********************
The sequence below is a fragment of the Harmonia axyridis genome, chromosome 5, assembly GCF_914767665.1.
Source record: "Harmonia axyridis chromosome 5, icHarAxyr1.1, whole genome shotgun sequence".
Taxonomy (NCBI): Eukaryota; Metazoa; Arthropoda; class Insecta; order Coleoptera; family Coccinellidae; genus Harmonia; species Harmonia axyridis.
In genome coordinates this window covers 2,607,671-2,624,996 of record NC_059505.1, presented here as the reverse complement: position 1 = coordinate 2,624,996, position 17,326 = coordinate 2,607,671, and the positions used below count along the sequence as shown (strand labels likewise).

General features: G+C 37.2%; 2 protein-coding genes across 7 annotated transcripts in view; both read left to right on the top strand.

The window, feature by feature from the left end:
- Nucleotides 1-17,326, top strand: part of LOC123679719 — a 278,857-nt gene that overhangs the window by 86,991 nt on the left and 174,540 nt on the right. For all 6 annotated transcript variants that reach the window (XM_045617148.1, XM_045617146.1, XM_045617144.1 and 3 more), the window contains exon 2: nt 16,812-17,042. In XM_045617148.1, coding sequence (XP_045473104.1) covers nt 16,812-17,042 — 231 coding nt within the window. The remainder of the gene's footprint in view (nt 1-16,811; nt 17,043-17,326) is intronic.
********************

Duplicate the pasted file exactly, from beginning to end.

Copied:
The sequence below is a fragment of the Harmonia axyridis genome, chromosome 5, assembly GCF_914767665.1.
Source record: "Harmonia axyridis chromosome 5, icHarAxyr1.1, whole genome shotgun sequence".
Taxonomy (NCBI): Eukaryota; Metazoa; Arthropoda; class Insecta; order Coleoptera; family Coccinellidae; genus Harmonia; species Harmonia axyridis.
In genome coordinates this window covers 2,607,671-2,624,996 of record NC_059505.1, presented here as the reverse complement: position 1 = coordinate 2,624,996, position 17,326 = coordinate 2,607,671, and the positions used below count along the sequence as shown (strand labels likewise).

General features: G+C 37.2%; 2 protein-coding genes across 7 annotated transcripts in view; both read left to right on the top strand.

The window, feature by feature from the left end:
- Nucleotides 1-17,326, top strand: part of LOC123679719 — a 278,857-nt gene that overhangs the window by 86,991 nt on the left and 174,540 nt on the right. For all 6 annotated transcript variants that reach the window (XM_045617148.1, XM_045617146.1, XM_045617144.1 and 3 more), the window contains exon 2: nt 16,812-17,042. In XM_045617148.1, coding sequence (XP_045473104.1) covers nt 16,812-17,042 — 231 coding nt within the window. The remainder of the gene's footprint in view (nt 1-16,811; nt 17,043-17,326) is intronic.